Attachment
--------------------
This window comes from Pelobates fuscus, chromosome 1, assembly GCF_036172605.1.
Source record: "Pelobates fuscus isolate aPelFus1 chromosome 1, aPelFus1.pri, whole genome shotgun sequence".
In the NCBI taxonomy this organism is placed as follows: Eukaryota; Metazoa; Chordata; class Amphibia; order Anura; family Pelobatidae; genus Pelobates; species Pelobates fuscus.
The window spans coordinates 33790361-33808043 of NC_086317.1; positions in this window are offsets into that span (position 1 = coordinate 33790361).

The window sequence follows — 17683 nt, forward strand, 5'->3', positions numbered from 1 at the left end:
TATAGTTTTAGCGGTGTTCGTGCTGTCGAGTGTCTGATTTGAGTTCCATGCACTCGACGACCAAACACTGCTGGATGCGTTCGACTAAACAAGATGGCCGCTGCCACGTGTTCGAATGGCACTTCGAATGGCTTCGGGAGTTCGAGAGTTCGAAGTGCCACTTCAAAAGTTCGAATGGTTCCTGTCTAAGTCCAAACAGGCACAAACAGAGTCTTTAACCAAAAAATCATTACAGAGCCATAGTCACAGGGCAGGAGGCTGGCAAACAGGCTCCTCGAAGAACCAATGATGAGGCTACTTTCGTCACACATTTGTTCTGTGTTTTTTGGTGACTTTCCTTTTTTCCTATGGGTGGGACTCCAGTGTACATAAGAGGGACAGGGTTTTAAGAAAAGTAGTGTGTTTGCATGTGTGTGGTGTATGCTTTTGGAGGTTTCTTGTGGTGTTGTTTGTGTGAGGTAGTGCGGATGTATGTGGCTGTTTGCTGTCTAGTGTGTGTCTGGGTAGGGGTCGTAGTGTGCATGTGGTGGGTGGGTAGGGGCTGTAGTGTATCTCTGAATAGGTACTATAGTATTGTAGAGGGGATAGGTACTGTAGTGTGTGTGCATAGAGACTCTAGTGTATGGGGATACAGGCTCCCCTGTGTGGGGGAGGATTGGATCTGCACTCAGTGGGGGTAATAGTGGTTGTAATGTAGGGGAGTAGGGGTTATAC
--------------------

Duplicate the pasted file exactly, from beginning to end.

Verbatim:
This window comes from Pelobates fuscus, chromosome 1, assembly GCF_036172605.1.
Source record: "Pelobates fuscus isolate aPelFus1 chromosome 1, aPelFus1.pri, whole genome shotgun sequence".
In the NCBI taxonomy this organism is placed as follows: Eukaryota; Metazoa; Chordata; class Amphibia; order Anura; family Pelobatidae; genus Pelobates; species Pelobates fuscus.
The window spans coordinates 33790361-33808043 of NC_086317.1; positions in this window are offsets into that span (position 1 = coordinate 33790361).

The window sequence follows — 17683 nt, forward strand, 5'->3', positions numbered from 1 at the left end:
TATAGTTTTAGCGGTGTTCGTGCTGTCGAGTGTCTGATTTGAGTTCCATGCACTCGACGACCAAACACTGCTGGATGCGTTCGACTAAACAAGATGGCCGCTGCCACGTGTTCGAATGGCACTTCGAATGGCTTCGGGAGTTCGAGAGTTCGAAGTGCCACTTCAAAAGTTCGAATGGTTCCTGTCTAAGTCCAAACAGGCACAAACAGAGTCTTTAACCAAAAAATCATTACAGAGCCATAGTCACAGGGCAGGAGGCTGGCAAACAGGCTCCTCGAAGAACCAATGATGAGGCTACTTTCGTCACACATTTGTTCTGTGTTTTTTGGTGACTTTCCTTTTTTCCTATGGGTGGGACTCCAGTGTACATAAGAGGGACAGGGTTTTAAGAAAAGTAGTGTGTTTGCATGTGTGTGGTGTATGCTTTTGGAGGTTTCTTGTGGTGTTGTTTGTGTGAGGTAGTGCGGATGTATGTGGCTGTTTGCTGTCTAGTGTGTGTCTGGGTAGGGGTCGTAGTGTGCATGTGGTGGGTGGGTAGGGGCTGTAGTGTATCTCTGAATAGGTACTATAGTATTGTAGAGGGGATAGGTACTGTAGTGTGTGTGCATAGAGACTCTAGTGTATGGGGATACAGGCTCCCCTGTGTGGGGGAGGATTGGATCTGCACTCAGTGGGGGTAATAGTGGTTGTAATGTAGGGGAGTAGGGGTTATAC